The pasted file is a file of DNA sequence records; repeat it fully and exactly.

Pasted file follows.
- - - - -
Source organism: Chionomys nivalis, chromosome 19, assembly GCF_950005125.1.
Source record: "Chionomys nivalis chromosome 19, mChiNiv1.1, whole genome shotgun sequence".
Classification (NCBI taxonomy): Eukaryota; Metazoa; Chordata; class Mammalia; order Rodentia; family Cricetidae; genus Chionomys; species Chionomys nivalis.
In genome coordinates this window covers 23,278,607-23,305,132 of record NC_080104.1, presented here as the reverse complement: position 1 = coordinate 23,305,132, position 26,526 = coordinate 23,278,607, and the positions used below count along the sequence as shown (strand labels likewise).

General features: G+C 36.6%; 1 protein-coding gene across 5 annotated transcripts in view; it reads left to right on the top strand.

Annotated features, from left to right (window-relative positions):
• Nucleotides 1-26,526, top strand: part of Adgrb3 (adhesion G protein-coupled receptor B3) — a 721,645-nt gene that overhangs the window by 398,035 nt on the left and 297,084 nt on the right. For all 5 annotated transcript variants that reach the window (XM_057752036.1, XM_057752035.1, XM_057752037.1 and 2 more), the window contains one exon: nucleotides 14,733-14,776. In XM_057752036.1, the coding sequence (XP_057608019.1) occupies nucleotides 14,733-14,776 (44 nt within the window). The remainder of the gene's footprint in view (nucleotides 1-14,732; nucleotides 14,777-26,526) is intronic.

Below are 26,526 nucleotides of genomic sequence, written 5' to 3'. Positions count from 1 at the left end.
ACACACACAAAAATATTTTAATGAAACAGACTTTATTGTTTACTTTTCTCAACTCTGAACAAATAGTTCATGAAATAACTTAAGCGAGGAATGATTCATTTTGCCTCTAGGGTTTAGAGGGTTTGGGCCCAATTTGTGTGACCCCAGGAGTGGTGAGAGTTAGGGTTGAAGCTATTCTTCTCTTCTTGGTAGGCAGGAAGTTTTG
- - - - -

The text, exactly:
Source organism: Chionomys nivalis, chromosome 19, assembly GCF_950005125.1.
Source record: "Chionomys nivalis chromosome 19, mChiNiv1.1, whole genome shotgun sequence".
Classification (NCBI taxonomy): Eukaryota; Metazoa; Chordata; class Mammalia; order Rodentia; family Cricetidae; genus Chionomys; species Chionomys nivalis.
In genome coordinates this window covers 23,278,607-23,305,132 of record NC_080104.1, presented here as the reverse complement: position 1 = coordinate 23,305,132, position 26,526 = coordinate 23,278,607, and the positions used below count along the sequence as shown (strand labels likewise).

General features: G+C 36.6%; 1 protein-coding gene across 5 annotated transcripts in view; it reads left to right on the top strand.

Annotated features, from left to right (window-relative positions):
• Nucleotides 1-26,526, top strand: part of Adgrb3 (adhesion G protein-coupled receptor B3) — a 721,645-nt gene that overhangs the window by 398,035 nt on the left and 297,084 nt on the right. For all 5 annotated transcript variants that reach the window (XM_057752036.1, XM_057752035.1, XM_057752037.1 and 2 more), the window contains one exon: nucleotides 14,733-14,776. In XM_057752036.1, the coding sequence (XP_057608019.1) occupies nucleotides 14,733-14,776 (44 nt within the window). The remainder of the gene's footprint in view (nucleotides 1-14,732; nucleotides 14,777-26,526) is intronic.

Below are 26,526 nucleotides of genomic sequence, written 5' to 3'. Positions count from 1 at the left end.
ACACACACAAAAATATTTTAATGAAACAGACTTTATTGTTTACTTTTCTCAACTCTGAACAAATAGTTCATGAAATAACTTAAGCGAGGAATGATTCATTTTGCCTCTAGGGTTTAGAGGGTTTGGGCCCAATTTGTGTGACCCCAGGAGTGGTGAGAGTTAGGGTTGAAGCTATTCTTCTCTTCTTGGTAGGCAGGAAGTTTTG